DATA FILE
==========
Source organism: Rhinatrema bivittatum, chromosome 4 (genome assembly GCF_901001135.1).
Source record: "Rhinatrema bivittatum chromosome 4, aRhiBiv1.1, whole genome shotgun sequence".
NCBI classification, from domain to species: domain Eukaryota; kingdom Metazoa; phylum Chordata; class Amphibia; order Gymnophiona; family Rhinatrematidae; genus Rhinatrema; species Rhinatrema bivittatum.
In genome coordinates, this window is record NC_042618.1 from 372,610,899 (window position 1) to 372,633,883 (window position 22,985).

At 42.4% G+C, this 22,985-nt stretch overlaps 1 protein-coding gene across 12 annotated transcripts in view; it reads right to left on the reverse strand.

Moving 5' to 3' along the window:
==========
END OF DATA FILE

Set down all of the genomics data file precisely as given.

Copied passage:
Source organism: Rhinatrema bivittatum, chromosome 4 (genome assembly GCF_901001135.1).
Source record: "Rhinatrema bivittatum chromosome 4, aRhiBiv1.1, whole genome shotgun sequence".
NCBI classification, from domain to species: domain Eukaryota; kingdom Metazoa; phylum Chordata; class Amphibia; order Gymnophiona; family Rhinatrematidae; genus Rhinatrema; species Rhinatrema bivittatum.
In genome coordinates, this window is record NC_042618.1 from 372,610,899 (window position 1) to 372,633,883 (window position 22,985).

At 42.4% G+C, this 22,985-nt stretch overlaps 1 protein-coding gene across 12 annotated transcripts in view; it reads right to left on the reverse strand.

Moving 5' to 3' along the window: